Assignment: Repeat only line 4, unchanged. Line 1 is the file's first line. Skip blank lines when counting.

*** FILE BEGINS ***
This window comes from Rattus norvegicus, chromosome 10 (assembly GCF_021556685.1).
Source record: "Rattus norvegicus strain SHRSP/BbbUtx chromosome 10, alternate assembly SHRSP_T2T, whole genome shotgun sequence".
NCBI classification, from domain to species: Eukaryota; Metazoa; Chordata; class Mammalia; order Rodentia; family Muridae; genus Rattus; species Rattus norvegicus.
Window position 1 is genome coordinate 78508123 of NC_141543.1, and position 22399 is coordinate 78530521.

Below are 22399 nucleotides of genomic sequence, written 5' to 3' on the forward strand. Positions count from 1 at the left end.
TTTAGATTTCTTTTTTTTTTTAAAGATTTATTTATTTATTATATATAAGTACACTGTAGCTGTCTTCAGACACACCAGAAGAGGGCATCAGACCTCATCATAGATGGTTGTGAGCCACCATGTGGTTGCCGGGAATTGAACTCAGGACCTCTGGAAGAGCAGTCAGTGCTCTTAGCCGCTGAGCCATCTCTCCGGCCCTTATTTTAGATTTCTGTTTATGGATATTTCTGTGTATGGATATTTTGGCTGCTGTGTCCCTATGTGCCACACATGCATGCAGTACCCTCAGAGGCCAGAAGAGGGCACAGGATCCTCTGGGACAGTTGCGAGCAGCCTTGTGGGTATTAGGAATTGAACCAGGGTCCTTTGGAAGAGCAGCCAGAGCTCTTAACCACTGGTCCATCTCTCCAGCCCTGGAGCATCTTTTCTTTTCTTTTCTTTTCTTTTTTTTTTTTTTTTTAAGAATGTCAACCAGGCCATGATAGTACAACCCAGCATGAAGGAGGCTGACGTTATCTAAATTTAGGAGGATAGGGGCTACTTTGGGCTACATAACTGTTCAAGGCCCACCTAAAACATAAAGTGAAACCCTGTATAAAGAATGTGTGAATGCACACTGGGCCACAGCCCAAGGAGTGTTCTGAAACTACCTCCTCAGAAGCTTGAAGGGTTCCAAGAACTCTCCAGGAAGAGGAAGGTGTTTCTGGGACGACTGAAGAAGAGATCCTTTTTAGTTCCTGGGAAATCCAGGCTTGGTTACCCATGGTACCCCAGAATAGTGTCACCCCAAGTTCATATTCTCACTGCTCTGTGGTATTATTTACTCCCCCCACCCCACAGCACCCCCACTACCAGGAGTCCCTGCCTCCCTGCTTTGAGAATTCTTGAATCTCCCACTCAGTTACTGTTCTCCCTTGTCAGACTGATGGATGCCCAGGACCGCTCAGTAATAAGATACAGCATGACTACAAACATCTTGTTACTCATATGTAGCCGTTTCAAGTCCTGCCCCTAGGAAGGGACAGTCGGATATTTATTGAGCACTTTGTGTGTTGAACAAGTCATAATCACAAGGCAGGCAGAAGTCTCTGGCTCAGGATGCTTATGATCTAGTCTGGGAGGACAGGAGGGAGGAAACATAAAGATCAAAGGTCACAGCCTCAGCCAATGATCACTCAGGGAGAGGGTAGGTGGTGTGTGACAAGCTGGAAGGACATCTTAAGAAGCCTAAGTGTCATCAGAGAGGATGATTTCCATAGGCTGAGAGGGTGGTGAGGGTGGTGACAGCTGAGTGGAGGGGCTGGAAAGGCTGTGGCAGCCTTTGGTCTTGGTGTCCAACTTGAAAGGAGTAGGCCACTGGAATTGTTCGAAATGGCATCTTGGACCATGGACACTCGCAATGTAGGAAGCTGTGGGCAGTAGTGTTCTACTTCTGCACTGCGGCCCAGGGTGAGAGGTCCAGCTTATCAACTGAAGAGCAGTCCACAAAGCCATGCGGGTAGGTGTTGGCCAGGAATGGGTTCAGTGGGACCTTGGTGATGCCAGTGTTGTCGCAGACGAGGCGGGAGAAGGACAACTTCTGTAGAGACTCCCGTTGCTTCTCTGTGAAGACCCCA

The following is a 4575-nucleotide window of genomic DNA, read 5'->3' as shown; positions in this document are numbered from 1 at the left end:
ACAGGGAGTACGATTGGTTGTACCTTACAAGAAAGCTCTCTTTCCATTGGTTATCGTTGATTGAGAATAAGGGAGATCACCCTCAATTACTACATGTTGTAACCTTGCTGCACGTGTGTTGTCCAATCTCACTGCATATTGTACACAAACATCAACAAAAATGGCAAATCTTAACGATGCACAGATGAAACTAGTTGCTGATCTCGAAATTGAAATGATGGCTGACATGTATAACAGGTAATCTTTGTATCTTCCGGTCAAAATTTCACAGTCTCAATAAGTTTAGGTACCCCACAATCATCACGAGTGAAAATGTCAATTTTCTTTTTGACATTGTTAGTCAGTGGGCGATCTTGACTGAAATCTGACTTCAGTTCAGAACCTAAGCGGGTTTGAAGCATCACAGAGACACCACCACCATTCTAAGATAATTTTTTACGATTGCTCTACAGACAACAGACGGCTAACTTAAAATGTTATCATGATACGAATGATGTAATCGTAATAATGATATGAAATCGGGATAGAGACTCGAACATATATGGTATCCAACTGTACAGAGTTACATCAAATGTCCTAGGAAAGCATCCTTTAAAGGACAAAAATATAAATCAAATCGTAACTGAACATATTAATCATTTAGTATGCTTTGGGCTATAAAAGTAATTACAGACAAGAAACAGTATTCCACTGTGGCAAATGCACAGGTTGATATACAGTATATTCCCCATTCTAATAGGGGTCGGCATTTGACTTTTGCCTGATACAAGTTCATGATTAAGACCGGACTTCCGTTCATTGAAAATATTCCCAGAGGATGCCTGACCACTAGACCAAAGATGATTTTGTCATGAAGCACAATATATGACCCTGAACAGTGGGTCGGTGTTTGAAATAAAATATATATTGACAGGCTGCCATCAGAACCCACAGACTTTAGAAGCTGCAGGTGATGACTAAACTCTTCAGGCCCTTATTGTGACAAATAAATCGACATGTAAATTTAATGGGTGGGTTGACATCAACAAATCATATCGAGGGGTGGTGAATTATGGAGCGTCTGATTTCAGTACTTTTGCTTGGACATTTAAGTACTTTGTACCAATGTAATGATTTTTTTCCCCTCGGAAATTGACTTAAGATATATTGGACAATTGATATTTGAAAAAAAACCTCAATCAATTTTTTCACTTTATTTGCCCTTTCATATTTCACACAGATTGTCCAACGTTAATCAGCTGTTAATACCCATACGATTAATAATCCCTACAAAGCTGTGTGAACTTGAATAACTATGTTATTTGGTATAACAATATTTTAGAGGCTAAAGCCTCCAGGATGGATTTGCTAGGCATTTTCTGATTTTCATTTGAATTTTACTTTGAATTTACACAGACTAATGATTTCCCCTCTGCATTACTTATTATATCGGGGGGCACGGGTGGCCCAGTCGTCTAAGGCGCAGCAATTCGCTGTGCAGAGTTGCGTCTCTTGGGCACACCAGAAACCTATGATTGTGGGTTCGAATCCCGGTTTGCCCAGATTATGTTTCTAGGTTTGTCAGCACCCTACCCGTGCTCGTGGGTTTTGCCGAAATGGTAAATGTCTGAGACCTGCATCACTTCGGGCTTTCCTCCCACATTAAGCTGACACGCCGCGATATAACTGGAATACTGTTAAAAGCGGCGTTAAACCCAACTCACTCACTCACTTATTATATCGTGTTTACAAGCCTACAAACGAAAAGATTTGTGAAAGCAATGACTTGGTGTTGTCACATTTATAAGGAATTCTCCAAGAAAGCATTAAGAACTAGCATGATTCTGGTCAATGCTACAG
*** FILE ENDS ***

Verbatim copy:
Window position 1 is genome coordinate 78508123 of NC_141543.1, and position 22399 is coordinate 78530521.